the wellness center was designed to sit on a semi-industrial site in downtown raleigh. the site has an irregular shape bound by train tracks on one side and capital boulevard (a major roadway) on the other. an old factory exists on the site and was incorporated into the building design. the newer buildings are elongated to capture north and south light and provide daylighting and passive solar heating and cooling. when asked to focus on a specific audience who would use the facility, i chose to focus on individuals living with lupus. my former position as development coordinator at the lupus foundation of america, nc chapter gave me extensive knowledge of lupus and a passion for helping those faced with the challenge of chronic disease. the symptoms of lupus also suggested some specific implications in terms of the design of the building. design considerations for individuals living with lupus: photosensitivity - angled roofs towards the to allow diffused light to enter the space, rather than harsh south or east light severe joint pain - very limited changes in elevation within the building 90% women - created larger changing areas, sauna, and steam rooms for women than for men depression - spaces for mental health activities: alternative medicine, group & individual therapy, meditation, and hypnosis fatigue - frequent rest areas throughout circulation to allow for breaks cognitive dysfunction - clear circulation paths
19 WELLNESS CENTER
Cafe Women’s Changing
Tai Chi/Yoga Individual Therapy
Hypnosis Fitness Center Outdoor Lounge
POOL WING Outdoor Lounge
Outdoor Lounge Jacuzzi
20 WELLNESS CENTER
the circulation path brings a visitor through the existing building first where they can change and prepare for their therapies. they continue through until they reach a long axis where they can go forward to the body wing or left to the mind wing. the program called for wet and dry spaces. the wet spaces were further divided into a fast pools and slow pools. i created a wet zone which featured two slow pools for relaxing, a jacuzzi and warm pool. the fast pool which could be used for water exercise has a swim-through corridor to the outdoor pool.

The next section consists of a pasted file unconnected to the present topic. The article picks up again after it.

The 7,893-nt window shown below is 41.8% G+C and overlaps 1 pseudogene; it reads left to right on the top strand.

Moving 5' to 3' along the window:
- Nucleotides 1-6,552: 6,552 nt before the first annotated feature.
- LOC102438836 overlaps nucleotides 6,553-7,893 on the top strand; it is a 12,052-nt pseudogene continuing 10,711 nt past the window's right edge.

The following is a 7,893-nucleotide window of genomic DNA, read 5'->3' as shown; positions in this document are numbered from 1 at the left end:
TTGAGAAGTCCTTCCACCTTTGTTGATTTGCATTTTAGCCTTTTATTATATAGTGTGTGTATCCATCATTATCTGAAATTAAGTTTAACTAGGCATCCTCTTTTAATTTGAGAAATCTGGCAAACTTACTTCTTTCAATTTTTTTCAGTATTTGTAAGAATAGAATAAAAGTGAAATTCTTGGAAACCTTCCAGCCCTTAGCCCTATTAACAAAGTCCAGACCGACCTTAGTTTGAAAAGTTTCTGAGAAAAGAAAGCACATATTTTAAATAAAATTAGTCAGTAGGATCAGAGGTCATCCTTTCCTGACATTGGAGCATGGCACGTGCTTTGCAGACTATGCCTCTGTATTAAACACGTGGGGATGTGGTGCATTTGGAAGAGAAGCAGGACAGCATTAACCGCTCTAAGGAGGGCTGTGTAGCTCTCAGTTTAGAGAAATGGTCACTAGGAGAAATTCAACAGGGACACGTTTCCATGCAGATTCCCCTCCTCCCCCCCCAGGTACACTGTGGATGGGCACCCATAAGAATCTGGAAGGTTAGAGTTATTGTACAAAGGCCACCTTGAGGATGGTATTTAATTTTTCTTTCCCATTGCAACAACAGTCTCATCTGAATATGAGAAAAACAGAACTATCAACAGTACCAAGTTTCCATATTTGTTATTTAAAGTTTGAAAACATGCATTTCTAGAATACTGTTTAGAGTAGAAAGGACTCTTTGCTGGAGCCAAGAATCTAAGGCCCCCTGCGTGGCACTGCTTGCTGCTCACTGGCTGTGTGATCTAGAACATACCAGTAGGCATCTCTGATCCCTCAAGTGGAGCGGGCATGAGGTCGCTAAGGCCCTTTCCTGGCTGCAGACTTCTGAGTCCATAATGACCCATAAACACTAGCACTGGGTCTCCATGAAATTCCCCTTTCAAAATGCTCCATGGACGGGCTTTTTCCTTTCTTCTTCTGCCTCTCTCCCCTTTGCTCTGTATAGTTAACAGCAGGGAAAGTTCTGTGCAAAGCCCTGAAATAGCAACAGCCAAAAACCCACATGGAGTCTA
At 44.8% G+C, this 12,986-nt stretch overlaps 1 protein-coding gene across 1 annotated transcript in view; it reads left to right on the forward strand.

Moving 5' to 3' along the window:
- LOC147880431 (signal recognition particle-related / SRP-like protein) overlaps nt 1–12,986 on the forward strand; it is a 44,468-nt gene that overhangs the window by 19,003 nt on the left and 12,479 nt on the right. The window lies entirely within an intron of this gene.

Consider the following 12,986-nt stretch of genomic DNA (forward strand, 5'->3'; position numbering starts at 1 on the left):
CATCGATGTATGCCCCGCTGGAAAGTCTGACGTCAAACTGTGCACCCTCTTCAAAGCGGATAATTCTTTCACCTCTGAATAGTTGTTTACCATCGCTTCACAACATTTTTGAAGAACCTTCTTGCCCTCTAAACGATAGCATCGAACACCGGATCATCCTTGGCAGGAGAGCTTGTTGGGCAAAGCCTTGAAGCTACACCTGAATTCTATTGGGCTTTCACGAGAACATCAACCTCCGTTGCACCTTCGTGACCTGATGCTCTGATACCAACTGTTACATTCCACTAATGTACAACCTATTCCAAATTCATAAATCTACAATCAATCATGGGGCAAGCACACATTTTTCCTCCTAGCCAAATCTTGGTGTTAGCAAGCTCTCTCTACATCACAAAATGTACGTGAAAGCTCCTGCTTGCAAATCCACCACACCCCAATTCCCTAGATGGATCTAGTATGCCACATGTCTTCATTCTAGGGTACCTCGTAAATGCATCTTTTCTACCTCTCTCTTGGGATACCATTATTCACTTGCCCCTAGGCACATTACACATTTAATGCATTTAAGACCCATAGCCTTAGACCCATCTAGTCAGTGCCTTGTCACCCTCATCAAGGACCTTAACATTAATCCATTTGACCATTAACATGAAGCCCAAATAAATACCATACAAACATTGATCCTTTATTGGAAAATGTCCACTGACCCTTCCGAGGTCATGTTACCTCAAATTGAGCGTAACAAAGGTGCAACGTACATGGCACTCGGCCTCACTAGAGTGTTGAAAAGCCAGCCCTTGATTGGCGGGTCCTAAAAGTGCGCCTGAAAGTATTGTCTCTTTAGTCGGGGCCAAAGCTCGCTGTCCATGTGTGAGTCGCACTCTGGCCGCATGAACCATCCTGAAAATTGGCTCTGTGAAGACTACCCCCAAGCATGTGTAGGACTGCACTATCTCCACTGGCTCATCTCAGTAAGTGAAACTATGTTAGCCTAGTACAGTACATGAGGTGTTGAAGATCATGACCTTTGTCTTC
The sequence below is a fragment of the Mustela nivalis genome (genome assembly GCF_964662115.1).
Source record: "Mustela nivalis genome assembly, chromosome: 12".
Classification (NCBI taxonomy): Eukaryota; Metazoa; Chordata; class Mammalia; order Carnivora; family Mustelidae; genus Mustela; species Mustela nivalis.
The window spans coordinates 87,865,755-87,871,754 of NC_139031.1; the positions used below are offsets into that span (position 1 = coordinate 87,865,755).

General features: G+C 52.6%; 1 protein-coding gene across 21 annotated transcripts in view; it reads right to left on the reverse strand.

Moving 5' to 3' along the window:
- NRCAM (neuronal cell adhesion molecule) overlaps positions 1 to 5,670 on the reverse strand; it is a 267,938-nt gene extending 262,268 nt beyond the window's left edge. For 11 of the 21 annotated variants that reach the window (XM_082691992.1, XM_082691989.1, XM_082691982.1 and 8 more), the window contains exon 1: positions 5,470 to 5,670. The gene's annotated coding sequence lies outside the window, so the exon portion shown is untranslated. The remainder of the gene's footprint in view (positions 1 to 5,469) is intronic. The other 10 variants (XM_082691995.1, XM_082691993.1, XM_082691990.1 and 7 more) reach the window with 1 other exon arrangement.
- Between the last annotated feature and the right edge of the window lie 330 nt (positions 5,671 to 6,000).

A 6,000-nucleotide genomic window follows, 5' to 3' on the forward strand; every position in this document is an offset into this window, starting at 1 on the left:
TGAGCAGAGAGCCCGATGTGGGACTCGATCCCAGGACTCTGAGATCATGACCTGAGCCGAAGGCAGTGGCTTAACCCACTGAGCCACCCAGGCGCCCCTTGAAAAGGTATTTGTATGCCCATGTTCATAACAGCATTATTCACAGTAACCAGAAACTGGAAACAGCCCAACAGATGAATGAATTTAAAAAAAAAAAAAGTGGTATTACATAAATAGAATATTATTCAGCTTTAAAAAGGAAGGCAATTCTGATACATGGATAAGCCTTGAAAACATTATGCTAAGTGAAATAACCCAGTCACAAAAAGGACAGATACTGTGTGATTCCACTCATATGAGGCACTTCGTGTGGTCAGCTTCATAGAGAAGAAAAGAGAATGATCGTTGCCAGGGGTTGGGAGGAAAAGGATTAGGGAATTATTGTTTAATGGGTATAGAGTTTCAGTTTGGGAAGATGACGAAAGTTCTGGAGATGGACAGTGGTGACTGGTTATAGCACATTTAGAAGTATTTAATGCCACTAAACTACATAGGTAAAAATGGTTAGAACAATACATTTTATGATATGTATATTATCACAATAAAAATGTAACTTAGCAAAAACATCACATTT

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23 PROFESSIONAL WORK
PROFESSIONAL WORK duda paine architects, little professional work summer 2013, 2012
601 MASS AVENUE DUDA PAINE ARCHITECTS
601 massachussetts avenue is an 11 story, wedge shaped building along one of the most prominent streets in washington d.c. the building strategy changed and adapted throughout the design process. using autocad and revit files as well as professional renderings (pictured left), i created a presentation quality light-up model with an acryclic core. this model was displayed at the aia nc center for architecture and design for 5 weeks. the exhibition showcased the work of duda paine architects in honor of the 2012 aia north carolina firm of the year award.
NORTH HILLS MASTER PLAN DUDA PAINE ARCHITECTS